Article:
5

It was mentioned elsewhere on SFF that for Marvel Comics (related to X-Men and Avengers crossovers):

... cross-overs between comics were much more rare, and tended to be the focus of the book...
This is somewhat in contrast to today, where different books often reference or cross each other.

Is there a defined point when this change in storytelling occured which made cross-references frequent or was it merely a result of a gradual rise in frequency?

Was there a proposed in-Universe reason for the change? (or a non-obvious "increase sales" out of Universe reason)?

  • I think that when they say "that time period" they are referring specifically referring to those sagas themselves, and those sagas benefit from not having any un-XMen involvement. There were certainly loads of crossovers before and after. – Gorchestopher H May 2 '12 at 20:11
  • "Why" is easy, as you alluded to: $$$. Have a look at how many tie-ins to AvX there is, or Batman's Night of the Owls (en.wikipedia.org/wiki/Night_of_the_Owls#Night_of_Owls_Crossover), and if you want the "full story" you need to buy/read all of those. It's a personal pet peeve already. – dlanod May 2 '12 at 22:29
  • Ok, so, which is it. Were you asking about the introduction of joint titles, or just the rise in cameo appearances? "The Avengers" is of course a crossover-title in itself created in 1963 using characters from other titles (mostly from around 1961-63 and 1941). – Gorchestopher H May 29 '12 at 3:04
  • @GorchestopherH - Both, really. – DVK-on-Ahch-To May 29 '12 at 14:05
10

The seminal cross-over event that started Marvel on its path to mega-crossovers was: The Secret Wars published in 1984.

Though the Avengers were known to create megastories with a diverse collection of heroes, it was the Secret Wars and Secret Wars II that proved the viability of cross-overs both storywise and financially.

Wikipedia sums it up nicely:

The series was conceived by Marvel Comics' Editor-in-chief Jim Shooter:

"Kenner had licensed the DC Heroes. Mattel had He-Man, but wanted to hedge in case superheroes became the next big fad. They were interested in Marvel's characters, but only if we staged a publishing event that would get a lot of attention, and they could build a theme around. Fans, especially young fans often suggested to me 'one big story with all the heroes and all the villains in it', so I proposed that. It flew. Mattel thought that kids responded well to the word "secret", so after a couple of working names bit the dust, we called the story 'Marvel Super Heroes Secret Wars'.'"

Shooter also explained:

"We went through a number of ideas for names for the toy line and series. Mattel’s focus group tests indicated that kids reacted positively to the words “wars” and “secret.” Okay. / Mattel had a number of other requirements. Doctor Doom, they said, looked too medieval. His armor would have to be made more high-tech. So would Iron Man’s, because their focus groups indicated that kids reacted positively...etc. Okay. / They also said there had to be new fortresses, vehicles and weapons because they wanted playsets, higher price point merchandise and additional play value. Okay. / When time came to actually do it, I realized that only I could write it."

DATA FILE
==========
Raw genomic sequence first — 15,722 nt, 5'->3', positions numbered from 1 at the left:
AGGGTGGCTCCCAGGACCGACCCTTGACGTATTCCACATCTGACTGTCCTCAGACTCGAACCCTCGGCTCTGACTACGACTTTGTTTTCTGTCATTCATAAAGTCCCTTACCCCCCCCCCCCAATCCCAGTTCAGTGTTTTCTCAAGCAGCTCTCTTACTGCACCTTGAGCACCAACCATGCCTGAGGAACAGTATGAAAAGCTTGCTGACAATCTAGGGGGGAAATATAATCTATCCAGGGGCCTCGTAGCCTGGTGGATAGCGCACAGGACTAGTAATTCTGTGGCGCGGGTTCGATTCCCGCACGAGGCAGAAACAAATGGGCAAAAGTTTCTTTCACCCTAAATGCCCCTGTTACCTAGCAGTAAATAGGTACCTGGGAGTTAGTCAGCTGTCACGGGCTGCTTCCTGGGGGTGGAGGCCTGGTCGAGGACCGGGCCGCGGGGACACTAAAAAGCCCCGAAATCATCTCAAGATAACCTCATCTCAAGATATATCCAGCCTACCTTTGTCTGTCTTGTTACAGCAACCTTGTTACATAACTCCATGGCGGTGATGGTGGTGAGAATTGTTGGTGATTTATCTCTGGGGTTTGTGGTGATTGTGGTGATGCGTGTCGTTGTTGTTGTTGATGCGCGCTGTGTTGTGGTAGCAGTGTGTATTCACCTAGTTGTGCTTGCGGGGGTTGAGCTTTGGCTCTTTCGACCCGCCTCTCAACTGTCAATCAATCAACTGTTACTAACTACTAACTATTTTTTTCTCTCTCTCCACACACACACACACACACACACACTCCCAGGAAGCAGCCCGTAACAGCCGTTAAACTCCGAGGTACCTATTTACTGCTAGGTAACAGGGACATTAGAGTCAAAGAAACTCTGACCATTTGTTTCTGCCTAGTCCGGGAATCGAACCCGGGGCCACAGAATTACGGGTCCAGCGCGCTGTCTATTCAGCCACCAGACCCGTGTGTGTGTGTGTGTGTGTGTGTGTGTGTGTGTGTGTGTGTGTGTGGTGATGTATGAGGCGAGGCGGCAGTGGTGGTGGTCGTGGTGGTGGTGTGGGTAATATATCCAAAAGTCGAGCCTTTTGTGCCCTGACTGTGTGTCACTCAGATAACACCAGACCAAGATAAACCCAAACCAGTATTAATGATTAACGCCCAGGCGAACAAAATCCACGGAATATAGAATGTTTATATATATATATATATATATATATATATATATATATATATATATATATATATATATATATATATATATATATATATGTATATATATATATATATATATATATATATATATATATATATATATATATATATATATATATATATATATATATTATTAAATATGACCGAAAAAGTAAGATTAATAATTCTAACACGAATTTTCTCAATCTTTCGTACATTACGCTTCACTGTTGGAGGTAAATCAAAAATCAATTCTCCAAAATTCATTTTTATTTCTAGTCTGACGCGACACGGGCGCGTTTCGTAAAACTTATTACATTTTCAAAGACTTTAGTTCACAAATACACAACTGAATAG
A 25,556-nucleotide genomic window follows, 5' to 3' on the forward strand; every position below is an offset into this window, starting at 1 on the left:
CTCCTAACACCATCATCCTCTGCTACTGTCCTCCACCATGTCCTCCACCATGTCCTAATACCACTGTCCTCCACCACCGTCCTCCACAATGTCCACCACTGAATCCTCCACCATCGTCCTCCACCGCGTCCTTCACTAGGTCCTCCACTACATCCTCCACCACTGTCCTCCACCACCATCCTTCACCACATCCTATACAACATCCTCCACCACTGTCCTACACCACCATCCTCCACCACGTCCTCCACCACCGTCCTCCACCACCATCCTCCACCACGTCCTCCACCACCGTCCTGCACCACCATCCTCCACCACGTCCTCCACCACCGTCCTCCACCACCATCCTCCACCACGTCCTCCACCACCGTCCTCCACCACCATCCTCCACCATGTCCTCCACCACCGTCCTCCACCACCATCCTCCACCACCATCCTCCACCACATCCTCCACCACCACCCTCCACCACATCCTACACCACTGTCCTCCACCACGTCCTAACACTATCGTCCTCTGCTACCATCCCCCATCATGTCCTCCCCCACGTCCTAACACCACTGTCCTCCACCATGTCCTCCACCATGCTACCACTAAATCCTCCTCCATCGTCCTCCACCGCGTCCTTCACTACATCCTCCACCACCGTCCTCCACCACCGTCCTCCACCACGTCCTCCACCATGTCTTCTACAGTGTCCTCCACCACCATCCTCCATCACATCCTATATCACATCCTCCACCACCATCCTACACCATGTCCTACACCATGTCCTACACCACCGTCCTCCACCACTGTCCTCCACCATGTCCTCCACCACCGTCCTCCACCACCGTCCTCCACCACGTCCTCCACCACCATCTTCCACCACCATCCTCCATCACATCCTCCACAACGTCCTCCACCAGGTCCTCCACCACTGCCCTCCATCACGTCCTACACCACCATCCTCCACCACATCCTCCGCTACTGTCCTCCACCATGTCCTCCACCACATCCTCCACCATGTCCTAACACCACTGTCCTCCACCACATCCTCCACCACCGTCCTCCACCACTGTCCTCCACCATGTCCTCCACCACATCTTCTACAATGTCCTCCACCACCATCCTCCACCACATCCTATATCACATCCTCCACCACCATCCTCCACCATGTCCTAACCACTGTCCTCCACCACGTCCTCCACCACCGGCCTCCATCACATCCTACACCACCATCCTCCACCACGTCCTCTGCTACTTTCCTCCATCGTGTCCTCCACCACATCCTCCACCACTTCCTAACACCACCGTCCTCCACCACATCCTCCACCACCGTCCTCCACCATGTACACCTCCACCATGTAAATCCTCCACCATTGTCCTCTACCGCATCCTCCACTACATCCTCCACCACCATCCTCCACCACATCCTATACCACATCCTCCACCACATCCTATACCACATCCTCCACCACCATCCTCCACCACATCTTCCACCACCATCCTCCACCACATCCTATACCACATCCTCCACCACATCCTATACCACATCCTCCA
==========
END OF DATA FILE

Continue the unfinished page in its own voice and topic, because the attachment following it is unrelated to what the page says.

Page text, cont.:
Crossover titles included: The Amazing Spider-Man; Avengers; Captain America; Hulk; Iron Man; The Thing; Fantastic Four; Marvel Team-Up; Thor and Uncanny X-Men.

A sequel titled Secret Wars II was published from July 1985 to March 1986.

1

Although I like Thaddeus' answer, I'm not sure the OP was referring to the "mega-crossover" books.

So, if I guessed correctly: No, there is no defined point when this change in storytelling occurs, it varies saga to saga.

The Phoenix "Saga's" are stories that would suffer under non-XMen intervention. It's a different kind of story.

XMen and other Marvel titles have always enjoyed frequent crossovers, but when entering a saga that a crossover would be a detriment, they keep them out.

Captain America and Thor showing up in the Phoenix Saga would have diluted the personal dynamics, and (in my opinion) would have made the struggles "a bit silly".

Even in the very early Uncanny XMen of the 60s there were significant crossover appearances of the Avengers and Fantastic 4's.

EDIT

In addition to there being frequent crossovers since the 60s, I'd like to point out an other reason for the gradual rise is crossovers in general (besides Mo Money).

In the earlier days the use of crossovers was mainly a crutch to wean people onto a series. The X-Men enjoyed mentions of various Fantastic 4's which gave people a quicker understanding into characters like Angel, who was often paralleled to The Human Torch.

As time went on, and more and more characters were established by Marvel there became more reason for crossovers due to the diverse character sets. As more characters are added, more of them share parts of their past or locations (just as a function of diversity, eventually an X-Man showed up who was from Captain America's generation, etc).

Most of the Marvel universe is made up of groups of people, heroes, villains, and misfits. It only makes sense that as that universe grew that parts of it should logically overlap, and that can be reflected in the storytelling.

Your Answer

By clicking “Post Your Answer”, you agree to our terms of service, privacy policy and cookie policy

Not the answer you're looking for? Browse other questions tagged or ask your own question.